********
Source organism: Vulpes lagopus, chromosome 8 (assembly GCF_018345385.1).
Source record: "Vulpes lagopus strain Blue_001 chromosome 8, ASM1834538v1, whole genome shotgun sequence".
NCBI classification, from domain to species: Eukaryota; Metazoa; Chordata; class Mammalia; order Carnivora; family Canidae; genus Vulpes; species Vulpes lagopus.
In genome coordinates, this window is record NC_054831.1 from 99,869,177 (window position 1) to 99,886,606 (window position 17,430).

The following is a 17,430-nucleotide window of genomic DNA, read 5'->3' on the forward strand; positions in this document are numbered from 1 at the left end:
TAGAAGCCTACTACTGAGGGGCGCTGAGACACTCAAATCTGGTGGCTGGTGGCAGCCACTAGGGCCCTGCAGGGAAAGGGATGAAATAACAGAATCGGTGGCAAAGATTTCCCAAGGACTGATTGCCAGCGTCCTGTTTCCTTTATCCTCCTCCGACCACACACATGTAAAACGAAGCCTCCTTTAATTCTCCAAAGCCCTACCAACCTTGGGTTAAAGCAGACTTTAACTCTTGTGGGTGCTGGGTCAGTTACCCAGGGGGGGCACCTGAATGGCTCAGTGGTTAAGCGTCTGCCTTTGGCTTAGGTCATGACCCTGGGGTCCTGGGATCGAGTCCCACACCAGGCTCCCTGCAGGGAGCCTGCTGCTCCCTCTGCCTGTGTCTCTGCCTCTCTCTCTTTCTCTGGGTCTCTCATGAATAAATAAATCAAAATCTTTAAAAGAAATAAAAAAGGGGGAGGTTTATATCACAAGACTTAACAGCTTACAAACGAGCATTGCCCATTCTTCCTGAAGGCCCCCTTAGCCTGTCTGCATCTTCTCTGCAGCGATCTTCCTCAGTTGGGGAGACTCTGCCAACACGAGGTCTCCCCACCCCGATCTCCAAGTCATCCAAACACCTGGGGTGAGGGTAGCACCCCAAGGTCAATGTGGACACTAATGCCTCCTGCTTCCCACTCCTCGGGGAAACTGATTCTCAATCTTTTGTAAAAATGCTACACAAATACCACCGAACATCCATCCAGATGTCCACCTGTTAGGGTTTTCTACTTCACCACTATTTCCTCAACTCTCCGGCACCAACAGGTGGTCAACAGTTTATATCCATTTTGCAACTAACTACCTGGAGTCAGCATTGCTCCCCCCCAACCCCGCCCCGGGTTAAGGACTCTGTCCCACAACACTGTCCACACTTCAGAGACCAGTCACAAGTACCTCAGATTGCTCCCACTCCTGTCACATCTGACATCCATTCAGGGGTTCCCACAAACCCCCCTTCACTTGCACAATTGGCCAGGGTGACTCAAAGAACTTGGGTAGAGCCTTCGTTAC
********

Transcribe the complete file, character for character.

Source organism: Vulpes lagopus, chromosome 8 (assembly GCF_018345385.1).
Source record: "Vulpes lagopus strain Blue_001 chromosome 8, ASM1834538v1, whole genome shotgun sequence".
NCBI classification, from domain to species: Eukaryota; Metazoa; Chordata; class Mammalia; order Carnivora; family Canidae; genus Vulpes; species Vulpes lagopus.
In genome coordinates, this window is record NC_054831.1 from 99,869,177 (window position 1) to 99,886,606 (window position 17,430).

The following is a 17,430-nucleotide window of genomic DNA, read 5'->3' on the forward strand; positions in this document are numbered from 1 at the left end:
TAGAAGCCTACTACTGAGGGGCGCTGAGACACTCAAATCTGGTGGCTGGTGGCAGCCACTAGGGCCCTGCAGGGAAAGGGATGAAATAACAGAATCGGTGGCAAAGATTTCCCAAGGACTGATTGCCAGCGTCCTGTTTCCTTTATCCTCCTCCGACCACACACATGTAAAACGAAGCCTCCTTTAATTCTCCAAAGCCCTACCAACCTTGGGTTAAAGCAGACTTTAACTCTTGTGGGTGCTGGGTCAGTTACCCAGGGGGGGCACCTGAATGGCTCAGTGGTTAAGCGTCTGCCTTTGGCTTAGGTCATGACCCTGGGGTCCTGGGATCGAGTCCCACACCAGGCTCCCTGCAGGGAGCCTGCTGCTCCCTCTGCCTGTGTCTCTGCCTCTCTCTCTTTCTCTGGGTCTCTCATGAATAAATAAATCAAAATCTTTAAAAGAAATAAAAAAGGGGGAGGTTTATATCACAAGACTTAACAGCTTACAAACGAGCATTGCCCATTCTTCCTGAAGGCCCCCTTAGCCTGTCTGCATCTTCTCTGCAGCGATCTTCCTCAGTTGGGGAGACTCTGCCAACACGAGGTCTCCCCACCCCGATCTCCAAGTCATCCAAACACCTGGGGTGAGGGTAGCACCCCAAGGTCAATGTGGACACTAATGCCTCCTGCTTCCCACTCCTCGGGGAAACTGATTCTCAATCTTTTGTAAAAATGCTACACAAATACCACCGAACATCCATCCAGATGTCCACCTGTTAGGGTTTTCTACTTCACCACTATTTCCTCAACTCTCCGGCACCAACAGGTGGTCAACAGTTTATATCCATTTTGCAACTAACTACCTGGAGTCAGCATTGCTCCCCCCCAACCCCGCCCCGGGTTAAGGACTCTGTCCCACAACACTGTCCACACTTCAGAGACCAGTCACAAGTACCTCAGATTGCTCCCACTCCTGTCACATCTGACATCCATTCAGGGGTTCCCACAAACCCCCCTTCACTTGCACAATTGGCCAGGGTGACTCAAAGAACTTGGGTAGAGCCTTCGTTAC